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Irreligious iPhone

There was an article making the rounds lately about “Xennials” – the group in the shoulder space between Gen X and Millennials, who relate with some of the characteristics of each and not at all with others. A tongue-in-cheek Guardian quiz declared me a true Xennial because “you understand modern technology but are not so emotionally needy as to need constant validation from strangers you will never meet.” Another article said Xennials “possess both Gen X cynicism and Millennial optimism.”

You can probably tell that I regard myself as fitting into this group (as much as a nonconformist leaning individual raised in a bizarre subculture ever fits). What it has to do with smartphones is that I’m not “digital native” enough to be good at texting. (I try the two-handed thing, but it seems just as laborious and inaccurate as one-finger hunt and peck.) So I speak to my phone. (Kind of like in the old fashioned days. Except not.)

This dictate function works brilliantly for some people. Desp…
Recent posts

Not quite a poem

...but poetic.


In the humidity, the mist from Emptyful hangs a dreamy fog about the library plaza, diffusing the glaring lights.

It used to be so dodgy, you’d avoid it even in daylight; now the park invites a stroll on a dark, rainy night.

Blogging

Presuming to know something about this medium (HA! My one follower may belie such pretensions), I conducted a workshop on blogging during a short-term mission orientation session.

I continued to hang out with the young people for the rest of the day, lured to stay with the promise of a square dance later that night.

What happened there was noteworthy, so I feel I must practice what I preach and write up this event.

But what did I learn? Oh my! I probably wouldn’t have plumbed the experience for insight had I not sat down here to reflect here, but here goes. (And that’s one of the points I tried to make to the young’uns: writing serves critical reflection.)

Lloyd had gone out to the asylum shelter and invited sundry newcomers to join us at the square dance – “a genuine Canadian social activity”. (Actually, it’s probably more accurate to call it American.) Halfway through the evening, they joined us, so I was paired with a young man from Bangladesh.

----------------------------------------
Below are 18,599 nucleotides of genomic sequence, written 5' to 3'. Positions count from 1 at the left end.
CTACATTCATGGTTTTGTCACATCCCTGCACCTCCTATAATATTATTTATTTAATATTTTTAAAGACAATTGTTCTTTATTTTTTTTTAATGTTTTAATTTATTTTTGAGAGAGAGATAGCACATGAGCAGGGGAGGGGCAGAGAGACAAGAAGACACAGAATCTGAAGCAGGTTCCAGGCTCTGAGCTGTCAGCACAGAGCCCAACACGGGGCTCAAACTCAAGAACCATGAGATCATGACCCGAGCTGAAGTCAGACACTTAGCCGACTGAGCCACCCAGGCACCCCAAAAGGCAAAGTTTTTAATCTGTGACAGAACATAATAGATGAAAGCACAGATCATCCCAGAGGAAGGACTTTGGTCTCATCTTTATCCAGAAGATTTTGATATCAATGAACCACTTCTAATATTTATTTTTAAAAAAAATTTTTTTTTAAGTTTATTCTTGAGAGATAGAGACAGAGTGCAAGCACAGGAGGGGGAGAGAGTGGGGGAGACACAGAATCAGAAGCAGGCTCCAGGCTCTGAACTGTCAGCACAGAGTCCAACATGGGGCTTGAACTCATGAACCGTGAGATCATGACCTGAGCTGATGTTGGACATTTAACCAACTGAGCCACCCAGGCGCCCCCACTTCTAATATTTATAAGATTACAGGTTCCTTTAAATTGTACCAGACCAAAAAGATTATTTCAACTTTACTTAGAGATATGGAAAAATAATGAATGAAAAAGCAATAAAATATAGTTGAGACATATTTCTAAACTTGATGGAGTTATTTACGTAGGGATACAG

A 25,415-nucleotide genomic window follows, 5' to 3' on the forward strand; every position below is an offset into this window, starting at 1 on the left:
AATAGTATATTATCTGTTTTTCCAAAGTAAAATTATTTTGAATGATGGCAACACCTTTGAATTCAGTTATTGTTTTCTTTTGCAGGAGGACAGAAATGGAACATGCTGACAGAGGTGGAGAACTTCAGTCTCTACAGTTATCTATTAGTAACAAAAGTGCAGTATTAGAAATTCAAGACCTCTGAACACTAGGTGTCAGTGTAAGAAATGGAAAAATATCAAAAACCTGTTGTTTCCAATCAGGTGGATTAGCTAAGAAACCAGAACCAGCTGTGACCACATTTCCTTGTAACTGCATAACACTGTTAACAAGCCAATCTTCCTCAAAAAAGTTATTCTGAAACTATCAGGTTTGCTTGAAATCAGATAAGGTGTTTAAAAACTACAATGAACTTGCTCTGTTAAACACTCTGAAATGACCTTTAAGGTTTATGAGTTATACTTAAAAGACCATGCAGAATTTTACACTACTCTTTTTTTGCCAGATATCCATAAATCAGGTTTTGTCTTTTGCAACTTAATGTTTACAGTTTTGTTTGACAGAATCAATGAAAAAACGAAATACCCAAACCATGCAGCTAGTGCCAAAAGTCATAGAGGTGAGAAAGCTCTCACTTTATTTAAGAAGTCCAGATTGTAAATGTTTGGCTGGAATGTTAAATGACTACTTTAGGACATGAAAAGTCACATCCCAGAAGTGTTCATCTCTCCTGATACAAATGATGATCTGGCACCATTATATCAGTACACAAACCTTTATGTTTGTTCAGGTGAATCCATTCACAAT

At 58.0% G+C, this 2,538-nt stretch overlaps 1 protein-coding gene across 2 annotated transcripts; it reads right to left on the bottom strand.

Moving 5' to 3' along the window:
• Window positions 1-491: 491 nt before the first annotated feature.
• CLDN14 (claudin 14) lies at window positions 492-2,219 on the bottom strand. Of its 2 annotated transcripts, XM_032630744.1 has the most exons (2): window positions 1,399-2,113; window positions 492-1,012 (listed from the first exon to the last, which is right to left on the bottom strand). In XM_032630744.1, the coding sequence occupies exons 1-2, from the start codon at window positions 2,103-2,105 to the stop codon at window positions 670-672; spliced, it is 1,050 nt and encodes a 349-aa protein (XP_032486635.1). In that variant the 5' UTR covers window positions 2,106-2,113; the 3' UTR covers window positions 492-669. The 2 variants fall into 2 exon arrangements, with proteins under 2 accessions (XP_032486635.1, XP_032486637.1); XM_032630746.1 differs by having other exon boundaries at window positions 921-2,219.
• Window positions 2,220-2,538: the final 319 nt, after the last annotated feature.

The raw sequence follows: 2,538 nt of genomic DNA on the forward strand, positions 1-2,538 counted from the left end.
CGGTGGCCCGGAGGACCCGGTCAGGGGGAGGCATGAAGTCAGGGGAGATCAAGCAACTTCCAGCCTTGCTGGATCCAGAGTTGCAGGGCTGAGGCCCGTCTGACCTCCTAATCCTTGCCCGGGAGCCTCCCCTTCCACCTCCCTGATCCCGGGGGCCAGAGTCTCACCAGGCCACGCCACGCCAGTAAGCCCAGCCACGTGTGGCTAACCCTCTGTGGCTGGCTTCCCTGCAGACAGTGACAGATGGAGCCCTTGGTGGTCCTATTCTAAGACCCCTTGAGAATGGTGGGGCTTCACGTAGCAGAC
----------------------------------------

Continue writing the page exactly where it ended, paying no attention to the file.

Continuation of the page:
Things weren’t quite as smooth with…

Fiets geluk

For someone who has an intermittent tendency to apply nicknames to people (ever been confused by references to “Peach”?), it may be odd that my bikes, which play a significant role in my life, don’t get monikers.

But they do get designations.

My 3-season bike is the Skyline (the brand on the frame).

My dearly departed fatbike was the fatgirl. (Her replacement will likely be the fatgirl 2.0.)

And, now, my omafiets has finally arrived.

The Dutch bikes – brought over in a shipping container by a local bike advocate with a grand vision to bring comfortable Dutch-style biking to Winnipeg – were handed out at random (based on numbers handed out at registration) and I managed to completely luck out.

We were all promised rear racks, though a few – unusually – lacked even that. (Recipients of such bikes were promised a front rack, all of which had been disassembled for shipping.) I got not only a nice rear rack, rear wheel lock, front and rear lights appearing to be in decent shape (sans dyna…

Gone girl

The dreaded moment has come, in an unexpected way.

The fatgirl was stolen – off my balcony!

I was away from home from Tuesday till Sunday. I watered my plants before leaving and didn’t notice anything amiss.When I wandered out on the balcony to check my plants and let fresh air into my suite on Sunday, my bike rack caught my attention for standing askew. It took a beat before I realized why this was strange: something is missing – my bike!

Alas.

Haiku: lilacs

Pregnant air – laden,
seeping out royal fragrance.
Bursting forth, then gone.


The advent of spring

It seems to me our common weather proverbs – particularly relating to spring – are not necessarily inaccurate, merely geographically misapplied. Climatic sayings from England’s sea-bound coasts don’t describe the conditions in continental extreme very well, and my skepticism of weather dictums extends to the calendar dates of spring and winter. Usually, winter-like conditions are long established by the time December 21 rolls around, and rarely is spring in the air yet on March 20.
Except this year.
Not only has the snow been disappearing and the temperature playing above zero even before and certainly since, but the air itself has had a refreshing warmth suggestive of the actual arrival of the marvellous season called spring.
So, on April 1, with several days of rolling on dry roads already behind me, I’ve already got the Skyline home from the shop.
Both my girls will stay in my living room, close at hand, until April has proved more definitely it will not bring snowstorms yet.